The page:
Pro Tip: Practice speaking and reading aloud. You’ll get used to your ”new voice” in no time, and you might even start to appreciate its unique charm.

Steps to Ensure a Successful Hearing Aid Experience

Wear Your Hearing Aids Often
Well, no surprises here! When you are a new hearing aid user, I recommend that you wear them every day, gradually increasing the time the aids are in your ears. Build up this habit to full-time hearing aid use. With time, your hearing will become stronger. Plus, you don’t want to miss out on any juicy gossip, right?

Take Care of Your Hearing Aids
Keeping your hearing aids clean can help you avoid expensive repairs. Always use clean and dry hands to handle your hearing aid. You should also wipe your aid with a soft tissue to remove any earwax or debris. Use the brush that comes with the kit to brush the microphones regularly as they can get clogged.

Practice Listening
Think of it as a game. Engage in different listening exercises, like tuning into different sounds around you or focusing on conversations.

Join a Support Group for People with Hearing Loss
Connecting to others who use hearing aids can be incredibly helpful. Joining HLAA-WA’s HOPE virtual meetings or in-person support meetings are perfect for this reason.

Try Music and Auditory Training
According to ongoing research in auditory rehabilitation, music therapy interventions have been found to have a profound effect on hearing. For example, musicians with hearing loss have enhanced auditory skills, including speech-in-noise perception. Learning to play a musical instrument is particularly effective. It involves auditory processing, coordination, and fine motor skills. Music listening exercises, which are activities focused on distinguishing different musical notes, rhythms, and melodies, can also be used.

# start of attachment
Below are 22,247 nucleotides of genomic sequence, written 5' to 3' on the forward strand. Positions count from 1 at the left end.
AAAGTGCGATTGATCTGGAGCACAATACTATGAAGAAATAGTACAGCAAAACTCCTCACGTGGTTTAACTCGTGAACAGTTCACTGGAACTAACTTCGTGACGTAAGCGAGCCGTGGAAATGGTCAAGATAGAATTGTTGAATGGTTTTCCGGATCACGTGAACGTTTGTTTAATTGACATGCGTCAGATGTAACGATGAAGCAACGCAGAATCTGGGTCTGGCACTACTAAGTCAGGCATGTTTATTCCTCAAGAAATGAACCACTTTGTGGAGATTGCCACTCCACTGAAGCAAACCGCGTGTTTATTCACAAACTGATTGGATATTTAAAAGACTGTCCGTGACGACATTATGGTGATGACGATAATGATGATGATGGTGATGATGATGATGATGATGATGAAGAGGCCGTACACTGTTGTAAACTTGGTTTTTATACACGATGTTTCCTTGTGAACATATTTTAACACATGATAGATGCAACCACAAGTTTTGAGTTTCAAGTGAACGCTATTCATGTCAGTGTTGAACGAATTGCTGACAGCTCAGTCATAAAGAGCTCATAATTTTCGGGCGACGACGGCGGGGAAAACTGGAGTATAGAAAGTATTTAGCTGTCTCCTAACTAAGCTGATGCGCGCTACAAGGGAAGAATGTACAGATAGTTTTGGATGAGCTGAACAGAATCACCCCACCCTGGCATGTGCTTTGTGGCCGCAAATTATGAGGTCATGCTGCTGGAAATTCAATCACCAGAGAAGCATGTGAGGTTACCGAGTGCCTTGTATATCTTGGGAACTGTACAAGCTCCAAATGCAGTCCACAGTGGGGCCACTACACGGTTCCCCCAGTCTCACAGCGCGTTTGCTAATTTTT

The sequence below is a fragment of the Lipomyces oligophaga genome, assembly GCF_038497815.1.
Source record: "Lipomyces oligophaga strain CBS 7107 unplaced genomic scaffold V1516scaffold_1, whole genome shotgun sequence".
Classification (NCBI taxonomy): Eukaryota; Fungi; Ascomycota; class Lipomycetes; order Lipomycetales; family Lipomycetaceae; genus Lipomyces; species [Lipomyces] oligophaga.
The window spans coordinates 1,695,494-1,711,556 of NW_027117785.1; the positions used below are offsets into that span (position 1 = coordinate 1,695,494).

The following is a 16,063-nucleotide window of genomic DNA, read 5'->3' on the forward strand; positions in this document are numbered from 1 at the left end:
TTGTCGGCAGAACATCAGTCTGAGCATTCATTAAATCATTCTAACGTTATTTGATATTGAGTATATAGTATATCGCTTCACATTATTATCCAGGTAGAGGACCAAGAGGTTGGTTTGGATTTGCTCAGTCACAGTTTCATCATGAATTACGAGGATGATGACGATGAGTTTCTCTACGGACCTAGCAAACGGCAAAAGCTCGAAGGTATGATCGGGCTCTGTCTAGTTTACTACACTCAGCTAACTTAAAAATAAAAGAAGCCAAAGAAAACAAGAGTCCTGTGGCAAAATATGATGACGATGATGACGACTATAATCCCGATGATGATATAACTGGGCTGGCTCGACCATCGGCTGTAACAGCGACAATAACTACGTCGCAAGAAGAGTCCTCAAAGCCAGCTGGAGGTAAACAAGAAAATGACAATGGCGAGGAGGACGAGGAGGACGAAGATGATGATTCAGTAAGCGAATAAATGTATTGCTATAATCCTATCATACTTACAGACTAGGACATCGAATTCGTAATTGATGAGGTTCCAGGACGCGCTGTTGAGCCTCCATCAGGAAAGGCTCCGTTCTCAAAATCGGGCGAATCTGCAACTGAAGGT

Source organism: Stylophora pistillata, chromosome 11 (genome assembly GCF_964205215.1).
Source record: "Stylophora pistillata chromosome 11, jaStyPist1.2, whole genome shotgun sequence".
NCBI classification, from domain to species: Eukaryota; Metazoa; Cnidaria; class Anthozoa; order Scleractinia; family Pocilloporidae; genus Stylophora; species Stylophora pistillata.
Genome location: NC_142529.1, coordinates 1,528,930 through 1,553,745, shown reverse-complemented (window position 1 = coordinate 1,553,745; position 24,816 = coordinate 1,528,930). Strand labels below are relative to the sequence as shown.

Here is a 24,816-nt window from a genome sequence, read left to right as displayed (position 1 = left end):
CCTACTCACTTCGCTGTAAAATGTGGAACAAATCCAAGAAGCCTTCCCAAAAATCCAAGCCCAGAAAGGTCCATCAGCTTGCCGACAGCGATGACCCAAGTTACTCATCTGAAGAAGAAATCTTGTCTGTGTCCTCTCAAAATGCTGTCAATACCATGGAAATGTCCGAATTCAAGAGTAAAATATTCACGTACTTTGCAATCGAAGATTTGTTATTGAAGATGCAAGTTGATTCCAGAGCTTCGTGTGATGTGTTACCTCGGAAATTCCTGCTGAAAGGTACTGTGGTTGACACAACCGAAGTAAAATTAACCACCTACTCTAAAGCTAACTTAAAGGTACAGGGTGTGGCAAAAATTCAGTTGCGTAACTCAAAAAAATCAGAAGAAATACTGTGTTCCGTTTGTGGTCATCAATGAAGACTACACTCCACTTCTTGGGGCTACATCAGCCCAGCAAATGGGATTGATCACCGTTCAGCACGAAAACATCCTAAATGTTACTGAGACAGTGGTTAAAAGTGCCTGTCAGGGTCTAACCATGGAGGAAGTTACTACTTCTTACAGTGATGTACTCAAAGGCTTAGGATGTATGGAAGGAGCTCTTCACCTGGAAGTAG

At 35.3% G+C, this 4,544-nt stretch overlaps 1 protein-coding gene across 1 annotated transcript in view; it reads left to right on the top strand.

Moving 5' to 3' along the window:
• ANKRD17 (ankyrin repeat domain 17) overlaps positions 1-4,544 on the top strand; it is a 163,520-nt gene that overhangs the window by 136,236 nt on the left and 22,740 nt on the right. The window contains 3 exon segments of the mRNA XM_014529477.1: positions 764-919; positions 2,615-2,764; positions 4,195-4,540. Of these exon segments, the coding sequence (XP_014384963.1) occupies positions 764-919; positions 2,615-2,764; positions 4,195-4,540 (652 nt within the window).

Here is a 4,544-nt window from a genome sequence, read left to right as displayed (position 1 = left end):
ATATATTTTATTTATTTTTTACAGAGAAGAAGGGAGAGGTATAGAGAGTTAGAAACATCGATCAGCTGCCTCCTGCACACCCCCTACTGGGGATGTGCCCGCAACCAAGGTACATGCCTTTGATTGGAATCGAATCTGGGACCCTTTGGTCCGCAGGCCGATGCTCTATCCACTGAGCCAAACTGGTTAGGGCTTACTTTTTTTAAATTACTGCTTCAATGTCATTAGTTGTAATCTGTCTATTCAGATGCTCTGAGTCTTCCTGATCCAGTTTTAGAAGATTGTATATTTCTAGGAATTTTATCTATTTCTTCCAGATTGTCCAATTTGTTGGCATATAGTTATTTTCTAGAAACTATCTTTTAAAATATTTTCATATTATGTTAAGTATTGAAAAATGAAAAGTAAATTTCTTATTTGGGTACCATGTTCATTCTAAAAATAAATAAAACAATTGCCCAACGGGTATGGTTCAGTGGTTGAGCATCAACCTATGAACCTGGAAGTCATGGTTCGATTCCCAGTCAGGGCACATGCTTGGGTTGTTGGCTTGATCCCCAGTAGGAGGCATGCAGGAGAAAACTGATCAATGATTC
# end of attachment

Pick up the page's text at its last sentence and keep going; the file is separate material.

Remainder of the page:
Auditory training involves the systematic and purposeful presentation of sounds to help listeners make perceptual distinctions. This process essentially serves as exercise for the auditory brain, improving its ability to perceive speech in noisy environments. Auditory training can be conveniently done at home using computers and mobile devices. There are various tools available, including:

Making The Most of Your Hearing Aids

Enjoy the Small Sounds
Take a moment to appreciate the sounds you may have missed. It’s like rediscovering a world of hidden gems.

Communicate with Loved Ones
Let your friends and family know about your new hearing aids. They can support you by speaking clearly, facing you while they talk, and by being patient with you.

Use Hearing Aids During Social Activities 
Don’t shy away from social gatherings. Your hearing aids are there to help you enjoy these moments completely. Sometimes it helps to turn your hearing aids down. If hearing in noise troubles you, make use of different listening programs available in your hearing aid.

Here’s a Bonus Nugget from Your Hearing Aid Fairy…
Going out to restaurants can be difficult due to background sounds and other unwanted noise. Here’s a helpful app called SoundPrint, which gives you live reading of noise levels in the restaurants in your area. You can download this app from the App Store and plan your trips accordingly.

Final Thoughts

Adapting to life with hearing aids is a journey, but it can significantly enhance your life. With patience, regular use, and ongoing communication with your audiologist, you’ll find that your hearing aids open up a world of sound that you might have been missing. Welcome to a world full of clearer, richer sounds!

About the Author

Ashima Verma is an audiologist with a passion for advancing hearing health and helping individuals with hearing loss. With experience in clinical audiology, she is currently exploring PhD programs to further her expertise and contribute to the field.